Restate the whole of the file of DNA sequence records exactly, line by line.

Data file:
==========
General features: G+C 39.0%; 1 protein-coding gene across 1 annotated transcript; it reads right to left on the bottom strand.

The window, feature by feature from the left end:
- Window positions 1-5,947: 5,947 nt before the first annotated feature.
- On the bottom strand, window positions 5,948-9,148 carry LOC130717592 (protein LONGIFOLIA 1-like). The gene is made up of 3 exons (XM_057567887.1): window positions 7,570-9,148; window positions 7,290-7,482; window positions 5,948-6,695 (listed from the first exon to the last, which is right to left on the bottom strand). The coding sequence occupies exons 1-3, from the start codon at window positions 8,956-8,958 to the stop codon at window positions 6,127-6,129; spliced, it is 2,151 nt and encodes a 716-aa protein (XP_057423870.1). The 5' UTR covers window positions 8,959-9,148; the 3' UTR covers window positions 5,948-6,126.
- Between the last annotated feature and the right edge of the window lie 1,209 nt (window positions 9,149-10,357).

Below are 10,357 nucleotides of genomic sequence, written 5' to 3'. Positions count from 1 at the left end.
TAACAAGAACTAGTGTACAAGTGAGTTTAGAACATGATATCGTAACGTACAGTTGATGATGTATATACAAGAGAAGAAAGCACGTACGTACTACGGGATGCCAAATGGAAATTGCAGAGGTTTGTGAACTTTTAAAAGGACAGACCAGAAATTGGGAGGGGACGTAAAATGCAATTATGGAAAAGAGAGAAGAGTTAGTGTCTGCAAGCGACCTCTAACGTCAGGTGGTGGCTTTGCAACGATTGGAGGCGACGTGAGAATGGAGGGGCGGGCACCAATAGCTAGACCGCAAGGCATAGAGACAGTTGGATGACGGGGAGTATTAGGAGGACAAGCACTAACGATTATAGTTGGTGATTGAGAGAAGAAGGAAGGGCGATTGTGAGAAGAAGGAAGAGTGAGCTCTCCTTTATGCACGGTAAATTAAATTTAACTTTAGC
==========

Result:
General features: G+C 39.0%; 1 protein-coding gene across 1 annotated transcript; it reads right to left on the bottom strand.

The window, feature by feature from the left end:
- Window positions 1-5,947: 5,947 nt before the first annotated feature.
- On the bottom strand, window positions 5,948-9,148 carry LOC130717592 (protein LONGIFOLIA 1-like). The gene is made up of 3 exons (XM_057567887.1): window positions 7,570-9,148; window positions 7,290-7,482; window positions 5,948-6,695 (listed from the first exon to the last, which is right to left on the bottom strand). The coding sequence occupies exons 1-3, from the start codon at window positions 8,956-8,958 to the stop codon at window positions 6,127-6,129; spliced, it is 2,151 nt and encodes a 716-aa protein (XP_057423870.1). The 5' UTR covers window positions 8,959-9,148; the 3' UTR covers window positions 5,948-6,126.
- Between the last annotated feature and the right edge of the window lie 1,209 nt (window positions 9,149-10,357).

Below are 10,357 nucleotides of genomic sequence, written 5' to 3'. Positions count from 1 at the left end.
TAACAAGAACTAGTGTACAAGTGAGTTTAGAACATGATATCGTAACGTACAGTTGATGATGTATATACAAGAGAAGAAAGCACGTACGTACTACGGGATGCCAAATGGAAATTGCAGAGGTTTGTGAACTTTTAAAAGGACAGACCAGAAATTGGGAGGGGACGTAAAATGCAATTATGGAAAAGAGAGAAGAGTTAGTGTCTGCAAGCGACCTCTAACGTCAGGTGGTGGCTTTGCAACGATTGGAGGCGACGTGAGAATGGAGGGGCGGGCACCAATAGCTAGACCGCAAGGCATAGAGACAGTTGGATGACGGGGAGTATTAGGAGGACAAGCACTAACGATTATAGTTGGTGATTGAGAGAAGAAGGAAGGGCGATTGTGAGAAGAAGGAAGAGTGAGCTCTCCTTTATGCACGGTAAATTAAATTTAACTTTAGC